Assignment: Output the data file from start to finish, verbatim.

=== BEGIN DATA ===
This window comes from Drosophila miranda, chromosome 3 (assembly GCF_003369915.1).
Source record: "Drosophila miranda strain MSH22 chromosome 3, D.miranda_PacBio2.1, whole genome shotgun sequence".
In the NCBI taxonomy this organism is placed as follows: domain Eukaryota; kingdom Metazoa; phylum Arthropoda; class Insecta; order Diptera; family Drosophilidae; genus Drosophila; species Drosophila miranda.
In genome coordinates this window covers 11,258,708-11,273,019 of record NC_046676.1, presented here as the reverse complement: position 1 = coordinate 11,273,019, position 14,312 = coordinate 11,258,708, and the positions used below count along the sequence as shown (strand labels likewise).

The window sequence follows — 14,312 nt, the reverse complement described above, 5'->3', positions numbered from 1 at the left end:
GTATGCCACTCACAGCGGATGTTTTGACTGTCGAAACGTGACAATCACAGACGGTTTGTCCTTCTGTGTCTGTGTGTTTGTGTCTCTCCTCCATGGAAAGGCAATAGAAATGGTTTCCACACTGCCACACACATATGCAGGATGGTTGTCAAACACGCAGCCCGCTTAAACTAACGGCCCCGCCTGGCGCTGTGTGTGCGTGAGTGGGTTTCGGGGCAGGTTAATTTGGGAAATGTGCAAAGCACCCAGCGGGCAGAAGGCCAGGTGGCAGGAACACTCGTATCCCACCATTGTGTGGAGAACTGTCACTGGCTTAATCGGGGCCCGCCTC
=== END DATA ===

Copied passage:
This window comes from Drosophila miranda, chromosome 3 (assembly GCF_003369915.1).
Source record: "Drosophila miranda strain MSH22 chromosome 3, D.miranda_PacBio2.1, whole genome shotgun sequence".
In the NCBI taxonomy this organism is placed as follows: domain Eukaryota; kingdom Metazoa; phylum Arthropoda; class Insecta; order Diptera; family Drosophilidae; genus Drosophila; species Drosophila miranda.
In genome coordinates this window covers 11,258,708-11,273,019 of record NC_046676.1, presented here as the reverse complement: position 1 = coordinate 11,273,019, position 14,312 = coordinate 11,258,708, and the positions used below count along the sequence as shown (strand labels likewise).

The window sequence follows — 14,312 nt, the reverse complement described above, 5'->3', positions numbered from 1 at the left end:
GTATGCCACTCACAGCGGATGTTTTGACTGTCGAAACGTGACAATCACAGACGGTTTGTCCTTCTGTGTCTGTGTGTTTGTGTCTCTCCTCCATGGAAAGGCAATAGAAATGGTTTCCACACTGCCACACACATATGCAGGATGGTTGTCAAACACGCAGCCCGCTTAAACTAACGGCCCCGCCTGGCGCTGTGTGTGCGTGAGTGGGTTTCGGGGCAGGTTAATTTGGGAAATGTGCAAAGCACCCAGCGGGCAGAAGGCCAGGTGGCAGGAACACTCGTATCCCACCATTGTGTGGAGAACTGTCACTGGCTTAATCGGGGCCCGCCTC